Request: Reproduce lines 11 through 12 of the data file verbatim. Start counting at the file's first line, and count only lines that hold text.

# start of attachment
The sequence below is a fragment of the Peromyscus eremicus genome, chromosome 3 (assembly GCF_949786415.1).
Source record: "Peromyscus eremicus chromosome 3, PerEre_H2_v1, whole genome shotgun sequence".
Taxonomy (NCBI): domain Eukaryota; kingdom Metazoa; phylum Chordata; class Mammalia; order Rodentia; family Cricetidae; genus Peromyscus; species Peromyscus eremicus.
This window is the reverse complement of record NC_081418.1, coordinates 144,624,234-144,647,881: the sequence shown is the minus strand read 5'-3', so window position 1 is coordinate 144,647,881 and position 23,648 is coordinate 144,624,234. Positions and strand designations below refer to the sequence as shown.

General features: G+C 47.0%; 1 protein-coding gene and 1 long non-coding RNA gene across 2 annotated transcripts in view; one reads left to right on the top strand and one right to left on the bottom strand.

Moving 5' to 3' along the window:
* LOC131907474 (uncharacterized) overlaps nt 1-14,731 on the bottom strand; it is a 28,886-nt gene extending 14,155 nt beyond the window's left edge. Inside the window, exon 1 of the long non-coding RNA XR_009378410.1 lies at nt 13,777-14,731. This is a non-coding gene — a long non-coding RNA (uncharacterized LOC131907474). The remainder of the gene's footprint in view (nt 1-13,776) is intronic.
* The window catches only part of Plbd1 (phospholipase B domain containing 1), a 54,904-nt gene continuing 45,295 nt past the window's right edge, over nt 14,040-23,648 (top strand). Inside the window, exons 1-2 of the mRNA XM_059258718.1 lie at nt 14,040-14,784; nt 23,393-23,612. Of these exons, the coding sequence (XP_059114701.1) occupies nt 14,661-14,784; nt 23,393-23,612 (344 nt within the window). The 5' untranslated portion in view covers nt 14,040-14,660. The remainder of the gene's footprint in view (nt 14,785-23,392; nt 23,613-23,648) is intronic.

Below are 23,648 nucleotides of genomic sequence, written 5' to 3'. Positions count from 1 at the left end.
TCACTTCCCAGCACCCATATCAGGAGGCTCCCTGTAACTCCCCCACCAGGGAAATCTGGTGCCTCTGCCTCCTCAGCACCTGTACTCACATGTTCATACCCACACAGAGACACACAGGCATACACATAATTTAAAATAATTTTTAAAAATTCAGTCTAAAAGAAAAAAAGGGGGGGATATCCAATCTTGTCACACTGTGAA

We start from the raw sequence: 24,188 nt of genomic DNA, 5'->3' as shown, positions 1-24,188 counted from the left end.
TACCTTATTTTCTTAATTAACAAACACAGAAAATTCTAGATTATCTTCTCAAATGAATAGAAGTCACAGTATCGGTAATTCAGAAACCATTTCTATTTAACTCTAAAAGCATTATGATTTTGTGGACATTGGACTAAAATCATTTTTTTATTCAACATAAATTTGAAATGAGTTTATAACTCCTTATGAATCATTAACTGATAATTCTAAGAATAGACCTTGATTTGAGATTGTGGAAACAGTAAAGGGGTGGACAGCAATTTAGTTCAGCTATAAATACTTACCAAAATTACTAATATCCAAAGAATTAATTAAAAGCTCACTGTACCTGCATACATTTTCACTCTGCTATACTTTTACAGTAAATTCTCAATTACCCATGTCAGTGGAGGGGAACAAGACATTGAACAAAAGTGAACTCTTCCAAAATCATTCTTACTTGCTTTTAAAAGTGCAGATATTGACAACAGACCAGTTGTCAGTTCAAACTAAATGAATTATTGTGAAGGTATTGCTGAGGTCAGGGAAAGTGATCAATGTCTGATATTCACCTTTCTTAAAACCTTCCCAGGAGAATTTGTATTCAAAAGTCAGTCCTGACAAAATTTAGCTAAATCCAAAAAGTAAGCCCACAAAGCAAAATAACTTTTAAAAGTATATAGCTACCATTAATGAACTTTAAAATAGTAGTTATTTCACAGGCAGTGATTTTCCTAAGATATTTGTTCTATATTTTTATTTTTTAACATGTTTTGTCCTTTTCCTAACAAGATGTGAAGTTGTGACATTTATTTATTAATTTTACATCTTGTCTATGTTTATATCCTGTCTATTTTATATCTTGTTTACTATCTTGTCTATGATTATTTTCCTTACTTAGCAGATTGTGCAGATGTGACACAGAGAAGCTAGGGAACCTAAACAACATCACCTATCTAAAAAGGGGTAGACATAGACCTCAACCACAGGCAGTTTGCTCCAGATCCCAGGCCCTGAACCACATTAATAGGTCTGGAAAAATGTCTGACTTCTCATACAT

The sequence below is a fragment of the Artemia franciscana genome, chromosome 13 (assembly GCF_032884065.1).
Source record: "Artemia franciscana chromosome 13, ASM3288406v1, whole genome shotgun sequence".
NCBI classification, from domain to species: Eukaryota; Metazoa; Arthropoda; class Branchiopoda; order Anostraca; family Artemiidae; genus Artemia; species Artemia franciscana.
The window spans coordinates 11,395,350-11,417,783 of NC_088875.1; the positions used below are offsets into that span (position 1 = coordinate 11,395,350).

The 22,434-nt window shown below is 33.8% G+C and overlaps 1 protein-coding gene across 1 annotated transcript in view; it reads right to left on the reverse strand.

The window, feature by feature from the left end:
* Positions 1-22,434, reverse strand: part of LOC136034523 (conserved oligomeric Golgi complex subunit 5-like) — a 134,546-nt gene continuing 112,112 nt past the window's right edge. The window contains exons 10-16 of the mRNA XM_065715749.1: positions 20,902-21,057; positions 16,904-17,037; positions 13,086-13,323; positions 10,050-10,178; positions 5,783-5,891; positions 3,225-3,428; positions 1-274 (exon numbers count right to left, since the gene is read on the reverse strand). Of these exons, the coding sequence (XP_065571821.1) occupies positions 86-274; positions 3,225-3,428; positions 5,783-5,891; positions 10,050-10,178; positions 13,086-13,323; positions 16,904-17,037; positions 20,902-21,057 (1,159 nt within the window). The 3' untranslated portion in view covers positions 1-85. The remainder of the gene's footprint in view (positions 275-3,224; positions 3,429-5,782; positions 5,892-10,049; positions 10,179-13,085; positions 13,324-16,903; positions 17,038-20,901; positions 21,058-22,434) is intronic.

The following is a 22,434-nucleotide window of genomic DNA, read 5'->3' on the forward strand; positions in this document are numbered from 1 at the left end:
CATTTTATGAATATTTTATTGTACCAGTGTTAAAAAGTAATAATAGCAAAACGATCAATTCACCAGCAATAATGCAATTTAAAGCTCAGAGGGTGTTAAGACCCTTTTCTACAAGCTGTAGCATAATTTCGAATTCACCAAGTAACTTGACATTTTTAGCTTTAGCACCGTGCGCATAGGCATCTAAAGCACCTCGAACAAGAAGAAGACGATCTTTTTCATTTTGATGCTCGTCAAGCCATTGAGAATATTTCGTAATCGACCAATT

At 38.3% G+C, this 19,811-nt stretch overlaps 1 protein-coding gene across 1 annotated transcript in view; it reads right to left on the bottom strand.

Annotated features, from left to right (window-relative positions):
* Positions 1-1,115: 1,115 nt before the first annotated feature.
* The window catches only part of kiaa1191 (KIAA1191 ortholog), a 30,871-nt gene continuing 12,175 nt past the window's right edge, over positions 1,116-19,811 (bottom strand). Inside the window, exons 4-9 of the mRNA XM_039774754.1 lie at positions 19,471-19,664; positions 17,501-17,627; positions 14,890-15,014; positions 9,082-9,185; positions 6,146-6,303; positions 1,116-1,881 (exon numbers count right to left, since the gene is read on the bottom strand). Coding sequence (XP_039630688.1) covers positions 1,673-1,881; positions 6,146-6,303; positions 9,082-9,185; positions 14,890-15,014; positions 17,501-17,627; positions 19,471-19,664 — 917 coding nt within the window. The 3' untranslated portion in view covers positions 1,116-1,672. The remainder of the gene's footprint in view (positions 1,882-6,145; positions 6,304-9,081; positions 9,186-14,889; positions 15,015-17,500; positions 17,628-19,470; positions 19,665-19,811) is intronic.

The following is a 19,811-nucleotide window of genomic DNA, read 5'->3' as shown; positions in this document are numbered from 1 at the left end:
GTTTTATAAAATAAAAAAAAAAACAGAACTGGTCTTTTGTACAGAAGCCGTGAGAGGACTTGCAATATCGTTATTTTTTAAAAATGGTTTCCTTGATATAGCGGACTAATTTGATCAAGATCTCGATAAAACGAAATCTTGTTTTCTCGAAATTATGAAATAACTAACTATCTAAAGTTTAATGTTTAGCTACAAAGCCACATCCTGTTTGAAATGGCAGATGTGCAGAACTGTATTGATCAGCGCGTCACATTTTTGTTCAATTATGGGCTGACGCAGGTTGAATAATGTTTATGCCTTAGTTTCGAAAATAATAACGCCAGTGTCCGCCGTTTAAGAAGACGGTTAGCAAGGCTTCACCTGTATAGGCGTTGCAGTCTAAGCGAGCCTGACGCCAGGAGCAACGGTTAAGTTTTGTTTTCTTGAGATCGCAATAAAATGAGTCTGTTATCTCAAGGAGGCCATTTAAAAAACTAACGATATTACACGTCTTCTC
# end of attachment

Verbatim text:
We start from the raw sequence: 24,188 nt of genomic DNA, 5'->3' as shown, positions 1-24,188 counted from the left end.
TACCTTATTTTCTTAATTAACAAACACAGAAAATTCTAGATTATCTTCTCAAATGAATAGAAGTCACAGTATCGGTAATTCAGAAACCATTTCTATTTAACTCTAAAAGCATTATGATTTTGTGGACATTGGACTAAAATCATTTTTTTATTCAACATAAATTTGAAATGAGTTTATAACTCCTTATGAATCATTAACTGATAATTCTAAGAATAGACCTTGATTTGAGATTGTGGAAACAGTAAAGGGGTGGACAGCAATTTAGTTCAGCTATAAATACTTACCAAAATTACTAATATCCAAAGAATTAATTAAAAGCTCACTGTACCTGCATACATTTTCACTCTGCTATACTTTTACAGTAAATTCTCAATTACCCATGTCAGTGGAGGGGAACAAGACATTGAACAAAAGTGAACTCTTCCAAAATCATTCTTACTTGCTTTTAAAAGTGCAGATATTGACAACAGACCAGTTGTCAGTTCAAACTAAATGAATTATTGTGAAGGTATTGCTGAGGTCAGGGAAAGTGATCAATGTCTGATATTCACCTTTCTTAAAACCTTCCCAGGAGAATTTGTATTCAAAAGTCAGTCCTGACAAAATTTAGCTAAATCCAAAAAGTAAGCCCACAAAGCAAAATAACTTTTAAAAGTATATAGCTACCATTAATGAACTTTAAAATAGTAGTTATTTCACAGGCAGTGATTTTCCTAAGATATTTGTTCTATATTTTTATTTTTTAACATGTTTTGTCCTTTTCCTAACAAGATGTGAAGTTGTGACATTTATTTATTAATTTTACATCTTGTCTATGTTTATATCCTGTCTATTTTATATCTTGTTTACTATCTTGTCTATGATTATTTTCCTTACTTAGCAGATTGTGCAGATGTGACACAGAGAAGCTAGGGAACCTAAACAACATCACCTATCTAAAAAGGGGTAGACATAGACCTCAACCACAGGCAGTTTGCTCCAGATCCCAGGCCCTGAACCACATTAATAGGTCTGGAAAAATGTCTGACTTCTCATACAT